The film also has a whiff of Oscar bait, and if you’re going to make an unapologetic star vehicle designed to win awards, you could do a lot worse than putting Michael Keaton in the center of it. Take a moment to go look at his filmography, and you’ll come away astonished by his versatility. He’s played a principled newspaper editor, an undead snowman, and a washed-up movie star. Homeboy played Batman and a Ken doll! As Ray, Keaton leans into the fast-talking huckster persona he’s played a few times. He’s all charisma, all big smiles, and firm handshakes. But he lets us see inside the sunny disposition to the desperate wealth addict under the surface. Keaton is always great, even in junk like the Robocop remake. Here, he’s no different.
If there’s any reason at all to see this movie, it’s for the incredible supporting performances from Nick Offerman and John Carroll Lynch. Most of you probably know John Carroll Lynch*** from his supremely disturbing performance as Arthur Leigh Allen in Zodiac. As frightening as Lynch was there, as Mac he’s sunny, warm, and utterly likable. Mac is the ultimate example of midwestern decency, the kind of guy who would cheerfully help change a tire in the middle of a blizzard. As his brother Dick, Nick Offerman plays a man with a backbone of steel and unyielding principles, similar to his beloved Ron Swanson in Parks and Recreation. But Offerman tempers his taciturn demeanor with a genuine love for his brother. These two do great work, even in scenes where they just react with facial expressions. Their chemistry is real and they are supremely likable, which makes their inevitable betrayal hurt even more.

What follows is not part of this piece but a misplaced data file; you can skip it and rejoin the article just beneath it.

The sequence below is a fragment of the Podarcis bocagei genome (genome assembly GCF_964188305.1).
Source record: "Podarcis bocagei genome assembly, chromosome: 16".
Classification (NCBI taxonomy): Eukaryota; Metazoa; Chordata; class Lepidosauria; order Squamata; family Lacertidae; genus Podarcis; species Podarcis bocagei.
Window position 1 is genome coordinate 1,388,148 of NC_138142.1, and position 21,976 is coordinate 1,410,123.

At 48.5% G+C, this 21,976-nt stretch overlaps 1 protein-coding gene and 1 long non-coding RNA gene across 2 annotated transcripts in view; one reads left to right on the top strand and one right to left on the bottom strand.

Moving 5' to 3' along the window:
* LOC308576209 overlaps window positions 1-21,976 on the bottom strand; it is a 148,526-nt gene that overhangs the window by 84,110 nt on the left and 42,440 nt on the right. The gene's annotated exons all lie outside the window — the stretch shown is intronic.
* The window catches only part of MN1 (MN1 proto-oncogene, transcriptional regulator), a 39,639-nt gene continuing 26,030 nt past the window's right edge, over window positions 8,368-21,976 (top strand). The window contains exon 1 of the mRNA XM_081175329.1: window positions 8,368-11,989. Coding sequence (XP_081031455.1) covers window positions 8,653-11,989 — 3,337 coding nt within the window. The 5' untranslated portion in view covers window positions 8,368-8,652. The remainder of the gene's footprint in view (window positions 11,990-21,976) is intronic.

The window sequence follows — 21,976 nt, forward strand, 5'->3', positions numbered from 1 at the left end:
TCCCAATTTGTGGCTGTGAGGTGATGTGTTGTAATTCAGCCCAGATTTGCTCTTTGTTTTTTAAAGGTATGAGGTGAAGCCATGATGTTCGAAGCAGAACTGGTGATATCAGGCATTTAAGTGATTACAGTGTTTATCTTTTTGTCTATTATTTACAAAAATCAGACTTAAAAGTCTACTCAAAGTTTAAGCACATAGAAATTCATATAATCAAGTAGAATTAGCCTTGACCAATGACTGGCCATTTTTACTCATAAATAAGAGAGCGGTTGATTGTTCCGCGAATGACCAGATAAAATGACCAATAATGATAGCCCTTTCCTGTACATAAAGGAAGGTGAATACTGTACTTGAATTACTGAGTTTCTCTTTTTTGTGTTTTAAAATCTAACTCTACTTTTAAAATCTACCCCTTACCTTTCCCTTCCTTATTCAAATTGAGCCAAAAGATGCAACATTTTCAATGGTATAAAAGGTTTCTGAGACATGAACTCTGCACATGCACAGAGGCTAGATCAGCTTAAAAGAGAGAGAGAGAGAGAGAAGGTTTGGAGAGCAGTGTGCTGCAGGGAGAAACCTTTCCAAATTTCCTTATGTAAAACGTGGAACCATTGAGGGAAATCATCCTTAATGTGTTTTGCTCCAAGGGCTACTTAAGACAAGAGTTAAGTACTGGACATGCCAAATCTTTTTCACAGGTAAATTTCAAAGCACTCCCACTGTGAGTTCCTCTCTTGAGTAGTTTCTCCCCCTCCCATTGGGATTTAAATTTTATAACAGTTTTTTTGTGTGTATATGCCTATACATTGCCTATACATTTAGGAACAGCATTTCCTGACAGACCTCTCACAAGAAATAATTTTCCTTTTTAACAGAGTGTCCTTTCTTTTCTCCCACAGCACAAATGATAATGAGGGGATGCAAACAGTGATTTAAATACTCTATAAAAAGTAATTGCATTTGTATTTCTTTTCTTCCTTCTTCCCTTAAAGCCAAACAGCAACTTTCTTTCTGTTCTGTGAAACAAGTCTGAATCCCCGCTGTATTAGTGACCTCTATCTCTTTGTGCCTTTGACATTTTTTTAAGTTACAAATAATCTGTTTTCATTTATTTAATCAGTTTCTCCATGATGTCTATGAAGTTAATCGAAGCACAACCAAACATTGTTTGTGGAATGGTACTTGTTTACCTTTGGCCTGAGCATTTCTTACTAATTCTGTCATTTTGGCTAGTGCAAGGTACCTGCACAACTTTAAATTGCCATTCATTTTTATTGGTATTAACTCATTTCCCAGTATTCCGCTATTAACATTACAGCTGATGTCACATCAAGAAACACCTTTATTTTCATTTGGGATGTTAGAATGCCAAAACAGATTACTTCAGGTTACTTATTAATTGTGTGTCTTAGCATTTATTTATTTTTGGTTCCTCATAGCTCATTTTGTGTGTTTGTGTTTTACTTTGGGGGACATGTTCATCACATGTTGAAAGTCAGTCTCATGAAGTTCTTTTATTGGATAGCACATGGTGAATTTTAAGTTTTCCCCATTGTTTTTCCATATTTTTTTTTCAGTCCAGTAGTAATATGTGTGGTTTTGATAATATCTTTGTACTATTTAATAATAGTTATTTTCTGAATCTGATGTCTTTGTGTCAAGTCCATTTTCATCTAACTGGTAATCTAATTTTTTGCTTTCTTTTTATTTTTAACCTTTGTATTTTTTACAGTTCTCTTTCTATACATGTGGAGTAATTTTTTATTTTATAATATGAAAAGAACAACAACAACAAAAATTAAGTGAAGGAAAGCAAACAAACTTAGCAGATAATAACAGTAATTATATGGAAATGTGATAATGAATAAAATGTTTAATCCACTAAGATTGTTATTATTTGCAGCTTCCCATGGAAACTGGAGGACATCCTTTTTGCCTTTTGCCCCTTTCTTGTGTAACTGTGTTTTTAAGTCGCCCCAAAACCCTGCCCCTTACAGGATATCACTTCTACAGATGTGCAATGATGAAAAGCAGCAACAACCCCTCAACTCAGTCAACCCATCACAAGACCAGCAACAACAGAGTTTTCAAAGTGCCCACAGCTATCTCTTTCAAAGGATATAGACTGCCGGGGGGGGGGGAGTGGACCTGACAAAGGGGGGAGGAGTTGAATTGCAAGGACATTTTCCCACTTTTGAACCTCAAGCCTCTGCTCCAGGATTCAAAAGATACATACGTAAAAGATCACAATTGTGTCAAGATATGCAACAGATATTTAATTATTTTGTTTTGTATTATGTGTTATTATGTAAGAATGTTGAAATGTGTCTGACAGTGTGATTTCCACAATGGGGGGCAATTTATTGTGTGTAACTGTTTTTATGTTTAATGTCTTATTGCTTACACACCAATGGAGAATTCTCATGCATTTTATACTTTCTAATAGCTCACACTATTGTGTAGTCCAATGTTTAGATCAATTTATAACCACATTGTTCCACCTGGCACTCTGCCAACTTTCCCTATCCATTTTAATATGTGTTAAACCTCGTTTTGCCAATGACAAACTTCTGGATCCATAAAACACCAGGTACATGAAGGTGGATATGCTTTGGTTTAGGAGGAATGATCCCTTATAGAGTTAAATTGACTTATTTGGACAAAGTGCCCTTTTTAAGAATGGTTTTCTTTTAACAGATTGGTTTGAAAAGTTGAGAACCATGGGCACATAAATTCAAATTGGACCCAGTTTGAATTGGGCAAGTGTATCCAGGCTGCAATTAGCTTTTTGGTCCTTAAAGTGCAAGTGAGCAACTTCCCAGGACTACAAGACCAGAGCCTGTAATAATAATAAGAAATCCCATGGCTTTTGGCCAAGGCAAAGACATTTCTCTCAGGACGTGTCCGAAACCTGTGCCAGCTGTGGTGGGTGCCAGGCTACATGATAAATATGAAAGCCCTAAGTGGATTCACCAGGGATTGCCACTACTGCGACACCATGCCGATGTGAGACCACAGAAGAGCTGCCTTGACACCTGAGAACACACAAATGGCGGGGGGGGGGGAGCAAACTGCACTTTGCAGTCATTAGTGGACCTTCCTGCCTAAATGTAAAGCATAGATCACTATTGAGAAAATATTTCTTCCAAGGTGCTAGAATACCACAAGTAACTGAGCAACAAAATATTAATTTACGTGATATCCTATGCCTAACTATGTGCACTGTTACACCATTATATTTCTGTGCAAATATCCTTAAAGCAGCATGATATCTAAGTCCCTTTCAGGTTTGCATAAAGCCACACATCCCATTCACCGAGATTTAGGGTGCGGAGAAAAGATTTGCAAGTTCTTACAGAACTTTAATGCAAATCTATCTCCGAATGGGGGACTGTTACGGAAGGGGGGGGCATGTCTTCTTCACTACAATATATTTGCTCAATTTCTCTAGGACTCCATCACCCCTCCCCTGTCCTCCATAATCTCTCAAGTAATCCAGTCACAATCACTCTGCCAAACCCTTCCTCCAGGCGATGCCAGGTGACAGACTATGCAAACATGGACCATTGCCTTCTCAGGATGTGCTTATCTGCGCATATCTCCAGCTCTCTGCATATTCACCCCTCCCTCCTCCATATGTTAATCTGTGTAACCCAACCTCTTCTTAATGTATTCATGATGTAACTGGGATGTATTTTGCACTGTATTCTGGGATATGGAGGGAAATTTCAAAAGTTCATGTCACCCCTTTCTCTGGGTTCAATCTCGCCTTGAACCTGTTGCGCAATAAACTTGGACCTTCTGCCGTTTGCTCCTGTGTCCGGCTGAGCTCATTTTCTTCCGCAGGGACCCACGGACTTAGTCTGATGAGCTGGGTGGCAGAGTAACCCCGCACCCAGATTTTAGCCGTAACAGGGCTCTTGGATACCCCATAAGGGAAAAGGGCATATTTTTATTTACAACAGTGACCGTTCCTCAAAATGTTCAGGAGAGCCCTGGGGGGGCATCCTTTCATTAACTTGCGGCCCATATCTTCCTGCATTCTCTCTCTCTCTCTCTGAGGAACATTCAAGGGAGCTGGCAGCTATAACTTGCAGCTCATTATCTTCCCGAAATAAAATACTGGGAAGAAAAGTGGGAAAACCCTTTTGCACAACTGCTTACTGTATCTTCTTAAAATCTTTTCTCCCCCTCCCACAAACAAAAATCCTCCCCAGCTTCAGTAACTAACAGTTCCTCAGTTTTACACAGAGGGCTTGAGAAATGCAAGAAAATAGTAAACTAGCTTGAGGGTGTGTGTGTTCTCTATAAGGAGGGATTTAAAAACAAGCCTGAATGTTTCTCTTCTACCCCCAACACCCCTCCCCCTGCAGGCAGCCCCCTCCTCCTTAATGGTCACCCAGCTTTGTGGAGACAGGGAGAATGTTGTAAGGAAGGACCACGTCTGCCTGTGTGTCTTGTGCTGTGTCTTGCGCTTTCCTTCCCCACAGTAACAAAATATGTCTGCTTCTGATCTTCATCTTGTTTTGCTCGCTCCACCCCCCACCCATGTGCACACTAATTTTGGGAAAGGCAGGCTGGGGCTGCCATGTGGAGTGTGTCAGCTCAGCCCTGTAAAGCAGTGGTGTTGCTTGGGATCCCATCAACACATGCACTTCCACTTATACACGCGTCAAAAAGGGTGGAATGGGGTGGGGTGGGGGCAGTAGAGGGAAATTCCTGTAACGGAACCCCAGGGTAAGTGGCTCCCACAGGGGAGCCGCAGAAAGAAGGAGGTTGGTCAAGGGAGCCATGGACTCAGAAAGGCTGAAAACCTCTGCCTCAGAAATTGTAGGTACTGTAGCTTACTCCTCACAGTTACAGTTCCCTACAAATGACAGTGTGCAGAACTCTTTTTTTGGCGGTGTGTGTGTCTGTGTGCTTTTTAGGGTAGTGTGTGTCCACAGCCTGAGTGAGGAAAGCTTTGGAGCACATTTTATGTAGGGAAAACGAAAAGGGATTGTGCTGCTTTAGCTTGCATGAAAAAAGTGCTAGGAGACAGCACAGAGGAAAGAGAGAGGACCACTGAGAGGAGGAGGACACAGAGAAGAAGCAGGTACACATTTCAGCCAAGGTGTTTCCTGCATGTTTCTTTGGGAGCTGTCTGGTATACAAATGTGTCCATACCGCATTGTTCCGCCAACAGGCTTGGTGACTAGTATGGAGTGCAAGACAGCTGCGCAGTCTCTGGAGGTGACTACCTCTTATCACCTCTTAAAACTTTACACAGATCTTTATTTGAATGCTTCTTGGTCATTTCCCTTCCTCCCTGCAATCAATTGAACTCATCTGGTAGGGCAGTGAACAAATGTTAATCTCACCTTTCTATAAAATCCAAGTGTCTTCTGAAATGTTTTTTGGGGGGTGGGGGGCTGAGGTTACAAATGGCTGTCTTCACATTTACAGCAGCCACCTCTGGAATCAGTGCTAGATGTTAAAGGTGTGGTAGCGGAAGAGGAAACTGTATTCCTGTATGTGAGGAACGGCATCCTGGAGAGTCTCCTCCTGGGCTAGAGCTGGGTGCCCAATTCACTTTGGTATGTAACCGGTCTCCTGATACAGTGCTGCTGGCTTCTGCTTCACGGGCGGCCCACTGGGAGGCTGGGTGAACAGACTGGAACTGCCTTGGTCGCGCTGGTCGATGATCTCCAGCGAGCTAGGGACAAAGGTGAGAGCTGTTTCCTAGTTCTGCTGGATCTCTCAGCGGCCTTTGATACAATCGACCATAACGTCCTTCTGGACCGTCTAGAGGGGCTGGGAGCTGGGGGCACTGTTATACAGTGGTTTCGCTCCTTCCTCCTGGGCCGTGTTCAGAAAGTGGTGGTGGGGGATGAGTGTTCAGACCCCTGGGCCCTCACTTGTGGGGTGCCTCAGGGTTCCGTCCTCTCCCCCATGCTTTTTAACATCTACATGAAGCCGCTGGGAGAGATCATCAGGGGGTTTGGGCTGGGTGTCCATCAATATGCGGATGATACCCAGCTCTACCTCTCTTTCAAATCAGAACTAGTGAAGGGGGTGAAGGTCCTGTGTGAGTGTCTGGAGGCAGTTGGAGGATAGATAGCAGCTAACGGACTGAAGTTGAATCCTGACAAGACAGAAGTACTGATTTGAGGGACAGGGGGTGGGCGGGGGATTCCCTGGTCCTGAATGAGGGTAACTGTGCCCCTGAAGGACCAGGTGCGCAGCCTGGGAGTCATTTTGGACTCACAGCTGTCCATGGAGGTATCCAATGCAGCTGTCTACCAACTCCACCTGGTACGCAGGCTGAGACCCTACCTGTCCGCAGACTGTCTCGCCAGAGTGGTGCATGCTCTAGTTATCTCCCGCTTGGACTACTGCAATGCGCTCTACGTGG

The women in this film have considerably less to do, which is an absolute crime. As Ethel, Laura Dern isn’t allowed much of a character beyond vaguely nagging Keaton. As Ray’s second wife Joan, Linda Cardellini is immediately portrayed as a true believer. Both women’s characters are sketched strictly by how they react to Ray’s success, and that really sucks.
Ultimately, Ray Kroc’s vision and persistence gave birth to over 36,000 restaurants in 118 countries and territories. It also gave birth to appallingly inedible proto-food that’s partially responsible for an epidemic of obesity. The Founder shows us how Kroc became a success, but skirts telling us the costs of that success and the end results. It wants to have its Quarter Pounder and eat it too. Is that a shame? Hey, that’s progress for you.
*I was hoping for a scene where Ray sees the first McDonald’s, and a light shines down from Heaven upon it, like in The Blues Brothers. Unfortunately, that didn’t happen.
**He also wrote A Perfect World, which is good, and Snow White and the Huntsman, which is not good.
***Lynch was also born in Boulder and raised in Denver, so it’s cool seeing a hometown boy make good.